JaMychal Green was perhaps the least-discussed player of the five that the Clippers received at the trade deadline. Landry Shamet won headlines for being young and a JJ Redick clone. Ivica Zubac was acquired at basically no cost from the rival Lakers. Wilson Chandler is a bigger name, and a guy who’s been on the Clippers’ radar seemingly forever, as has Garrett Temple. Nobody talked much about JaMychal Green, a reserve forward for the post-Grit-and-Grind Grizzlies, and who appeared to be nothing more than a Mike Scott replacement. It’s early, but through seven games, Green has earned himself some hearty praise.
Green’s raw numbers aren’t anything special (though they’re nothing to sneeze at either). He’s averaging 8.9 points, 6.9 rebounds, 0.4 assists, 0.7 steals, and 0.6 blocks in 19.8 minutes per game as a Clipper, numbers that are roughly in-line with his stats over the past couple seasons. Those are very solid numbers for the 7th or 8th man in the rotation, which is what Green is for the Clips. What’s been different about Green so far compared to his Grizzlies tenure has been his three-point shooting. He’s taking 3.4 of them per game (would be a career high by far), and hitting them at 41.7%. A career 36.3% shooter from deep, his current hot shooting is unlikely to continue, but the important thing is the volume. The Clippers desperately need spacing around the Lou Williams-Montrezl Harrell pick and roll, and Green has been the perfect complement thus far.
The Clippers’ revised bench unit, with Lou-Trez-Green-Temple-Ty Wallace, has been incredible so far in five games, with a 21.6 Net Rating in 45 minutes. Similarly, the hybrid bench-starters lineup with Lou-Green-Trez-Shamet-Pat Beverley has been even better in (an admittedly tiny) 14 minutes across five games, with a 49.6 Net Rating. Of course, sample sizes are a huge issue right now, but the eye test and the way the skills of those players overlaps suggests that Green will in fact be a fantastic fit with the Clippers’ best-in-NBA reserve squad. Most importantly, that Lou-Trez-Green three-man unit has a Net Rating of 9.0 in 110 minutes, a somewhat larger sample.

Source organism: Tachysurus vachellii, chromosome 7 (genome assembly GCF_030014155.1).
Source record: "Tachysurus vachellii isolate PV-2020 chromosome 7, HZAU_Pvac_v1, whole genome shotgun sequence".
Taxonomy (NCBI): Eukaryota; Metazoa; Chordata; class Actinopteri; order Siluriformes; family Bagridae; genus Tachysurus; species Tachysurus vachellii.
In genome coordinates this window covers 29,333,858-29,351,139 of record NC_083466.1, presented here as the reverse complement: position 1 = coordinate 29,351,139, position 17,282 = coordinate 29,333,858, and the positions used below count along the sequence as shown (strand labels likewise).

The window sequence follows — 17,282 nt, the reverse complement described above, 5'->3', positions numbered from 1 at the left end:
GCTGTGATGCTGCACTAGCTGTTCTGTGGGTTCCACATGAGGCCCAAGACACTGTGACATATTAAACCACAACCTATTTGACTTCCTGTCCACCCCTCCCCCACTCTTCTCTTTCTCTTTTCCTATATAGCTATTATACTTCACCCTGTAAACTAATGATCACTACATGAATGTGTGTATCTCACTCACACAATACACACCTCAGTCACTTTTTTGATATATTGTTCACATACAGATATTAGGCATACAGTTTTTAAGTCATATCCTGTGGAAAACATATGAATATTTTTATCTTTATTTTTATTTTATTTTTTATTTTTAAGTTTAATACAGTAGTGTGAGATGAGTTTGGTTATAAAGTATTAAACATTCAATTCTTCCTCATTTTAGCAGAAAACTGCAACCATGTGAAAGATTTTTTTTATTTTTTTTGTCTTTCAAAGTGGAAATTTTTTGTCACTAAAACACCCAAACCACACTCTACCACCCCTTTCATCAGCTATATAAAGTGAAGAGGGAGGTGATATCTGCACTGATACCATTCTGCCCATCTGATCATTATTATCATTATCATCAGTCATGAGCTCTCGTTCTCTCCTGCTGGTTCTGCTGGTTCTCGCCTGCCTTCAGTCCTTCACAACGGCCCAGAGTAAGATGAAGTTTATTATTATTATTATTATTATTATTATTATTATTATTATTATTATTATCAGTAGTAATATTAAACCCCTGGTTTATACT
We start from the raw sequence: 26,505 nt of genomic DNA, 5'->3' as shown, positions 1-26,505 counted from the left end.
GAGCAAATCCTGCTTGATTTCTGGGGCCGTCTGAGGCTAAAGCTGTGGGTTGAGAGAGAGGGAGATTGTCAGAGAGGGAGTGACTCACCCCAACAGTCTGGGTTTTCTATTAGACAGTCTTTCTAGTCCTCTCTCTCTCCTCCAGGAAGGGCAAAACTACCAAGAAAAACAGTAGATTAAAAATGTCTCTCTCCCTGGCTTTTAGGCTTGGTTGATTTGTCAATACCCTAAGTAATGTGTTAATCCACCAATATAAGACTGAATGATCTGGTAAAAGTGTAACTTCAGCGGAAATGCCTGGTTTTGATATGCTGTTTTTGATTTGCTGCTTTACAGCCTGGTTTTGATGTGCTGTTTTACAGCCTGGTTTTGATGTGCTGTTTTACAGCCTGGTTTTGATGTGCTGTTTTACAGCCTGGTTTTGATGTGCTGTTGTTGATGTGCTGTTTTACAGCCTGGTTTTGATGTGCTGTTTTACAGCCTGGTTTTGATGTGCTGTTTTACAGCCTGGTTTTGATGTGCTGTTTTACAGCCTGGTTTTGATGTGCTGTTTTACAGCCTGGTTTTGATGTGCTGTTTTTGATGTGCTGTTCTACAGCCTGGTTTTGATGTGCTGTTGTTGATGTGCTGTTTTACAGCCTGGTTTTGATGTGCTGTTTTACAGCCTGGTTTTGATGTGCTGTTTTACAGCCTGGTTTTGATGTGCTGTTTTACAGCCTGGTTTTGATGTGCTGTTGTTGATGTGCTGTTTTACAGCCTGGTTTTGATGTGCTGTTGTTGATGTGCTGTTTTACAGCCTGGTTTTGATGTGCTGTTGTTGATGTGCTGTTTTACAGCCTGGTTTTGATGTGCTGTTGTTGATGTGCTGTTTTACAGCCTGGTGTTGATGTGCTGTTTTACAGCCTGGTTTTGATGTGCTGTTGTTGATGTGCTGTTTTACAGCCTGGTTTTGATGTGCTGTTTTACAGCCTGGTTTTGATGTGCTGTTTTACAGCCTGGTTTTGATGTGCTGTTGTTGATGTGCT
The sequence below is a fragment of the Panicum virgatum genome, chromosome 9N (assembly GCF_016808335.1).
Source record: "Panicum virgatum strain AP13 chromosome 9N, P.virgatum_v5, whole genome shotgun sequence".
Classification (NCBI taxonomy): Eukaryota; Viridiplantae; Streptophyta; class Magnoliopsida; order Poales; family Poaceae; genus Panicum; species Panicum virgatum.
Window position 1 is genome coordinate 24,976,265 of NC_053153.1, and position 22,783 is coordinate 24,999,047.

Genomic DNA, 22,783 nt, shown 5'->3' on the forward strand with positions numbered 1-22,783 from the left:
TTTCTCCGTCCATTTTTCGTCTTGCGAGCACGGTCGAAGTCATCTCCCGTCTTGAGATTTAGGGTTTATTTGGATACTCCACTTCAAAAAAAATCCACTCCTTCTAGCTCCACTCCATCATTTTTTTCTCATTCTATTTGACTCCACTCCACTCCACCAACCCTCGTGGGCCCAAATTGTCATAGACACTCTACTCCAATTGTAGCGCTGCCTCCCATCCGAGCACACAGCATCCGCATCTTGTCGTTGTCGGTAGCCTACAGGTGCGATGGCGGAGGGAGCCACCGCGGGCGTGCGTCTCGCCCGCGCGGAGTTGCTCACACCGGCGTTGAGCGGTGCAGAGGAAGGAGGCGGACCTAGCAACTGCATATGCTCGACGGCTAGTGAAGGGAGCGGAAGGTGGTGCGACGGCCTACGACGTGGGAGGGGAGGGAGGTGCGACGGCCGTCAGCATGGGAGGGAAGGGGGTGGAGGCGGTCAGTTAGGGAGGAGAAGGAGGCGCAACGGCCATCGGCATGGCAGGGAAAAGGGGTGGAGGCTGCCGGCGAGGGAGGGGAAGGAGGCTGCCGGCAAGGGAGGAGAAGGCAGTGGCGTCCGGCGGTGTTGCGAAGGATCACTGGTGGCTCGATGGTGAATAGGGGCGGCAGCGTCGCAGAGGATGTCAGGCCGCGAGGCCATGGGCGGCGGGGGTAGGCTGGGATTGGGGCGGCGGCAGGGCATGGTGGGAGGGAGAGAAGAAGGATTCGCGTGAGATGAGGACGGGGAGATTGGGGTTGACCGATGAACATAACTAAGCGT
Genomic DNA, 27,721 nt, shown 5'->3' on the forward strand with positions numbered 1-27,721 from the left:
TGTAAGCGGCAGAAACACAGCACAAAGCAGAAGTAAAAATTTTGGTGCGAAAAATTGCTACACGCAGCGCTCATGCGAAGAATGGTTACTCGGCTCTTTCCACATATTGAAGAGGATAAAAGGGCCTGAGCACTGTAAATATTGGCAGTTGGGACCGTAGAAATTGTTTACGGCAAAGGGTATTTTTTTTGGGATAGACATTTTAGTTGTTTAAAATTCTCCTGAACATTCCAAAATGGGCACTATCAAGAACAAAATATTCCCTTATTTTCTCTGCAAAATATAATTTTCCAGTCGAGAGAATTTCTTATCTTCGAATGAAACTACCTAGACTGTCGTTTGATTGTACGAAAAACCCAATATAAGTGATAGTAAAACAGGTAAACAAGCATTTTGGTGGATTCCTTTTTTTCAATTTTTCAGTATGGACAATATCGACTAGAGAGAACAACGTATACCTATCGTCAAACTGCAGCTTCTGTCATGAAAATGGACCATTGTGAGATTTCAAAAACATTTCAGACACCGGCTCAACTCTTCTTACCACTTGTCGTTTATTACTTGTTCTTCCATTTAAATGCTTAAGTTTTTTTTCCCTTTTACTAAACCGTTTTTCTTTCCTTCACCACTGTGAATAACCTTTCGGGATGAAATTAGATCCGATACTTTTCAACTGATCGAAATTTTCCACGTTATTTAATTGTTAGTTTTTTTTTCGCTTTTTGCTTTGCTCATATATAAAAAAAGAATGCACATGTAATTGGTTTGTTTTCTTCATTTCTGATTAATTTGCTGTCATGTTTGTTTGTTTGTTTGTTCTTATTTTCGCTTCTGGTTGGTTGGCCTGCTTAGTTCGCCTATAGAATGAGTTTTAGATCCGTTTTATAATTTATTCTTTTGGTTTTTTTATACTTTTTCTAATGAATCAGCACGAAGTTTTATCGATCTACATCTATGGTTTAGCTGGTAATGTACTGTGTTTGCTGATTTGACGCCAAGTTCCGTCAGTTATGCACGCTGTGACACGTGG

Green offers two things the Clippers don’t have a lot of right now. The first, as discussed above, is shooting. With Tobias Harris and Mike Scott in Philly, the Clippers have lost much of their firepower from long range. Green has been able to fill at least some of that deficit with his hot shooting thus far, and his ability to space with Lou and Trez promises many open threes in his near future. The second is size and rebounding. Green is a legit 6’9” 230, making him a bigger presence than anyone the Clippers play but Zubac (on a similar level to Trez). The Clippers are a horrible rebounding team, so the infusion of even Green’s decent ability to get boards is welcome. While not a rim protector per se, Green does offer some deterrence there, and has also shown some nice perimeter defense chops on Luka Doncic and Marcus Morris. For a team that’s undersized nearly across the board, Green offers a nice change of pace.
It’s too early to write the songbooks about JaMychal’s Clippers tenure. But through seven games, he’s been all the Clippers could have expected and more. He’s helped anchor an already great 2nd unit, fit in well with the starters when given minutes with them, and generally played solid basketball on both ends of the court. If he keeps this up, his acquisition could be one of the reasons the Clippers get into the playoffs.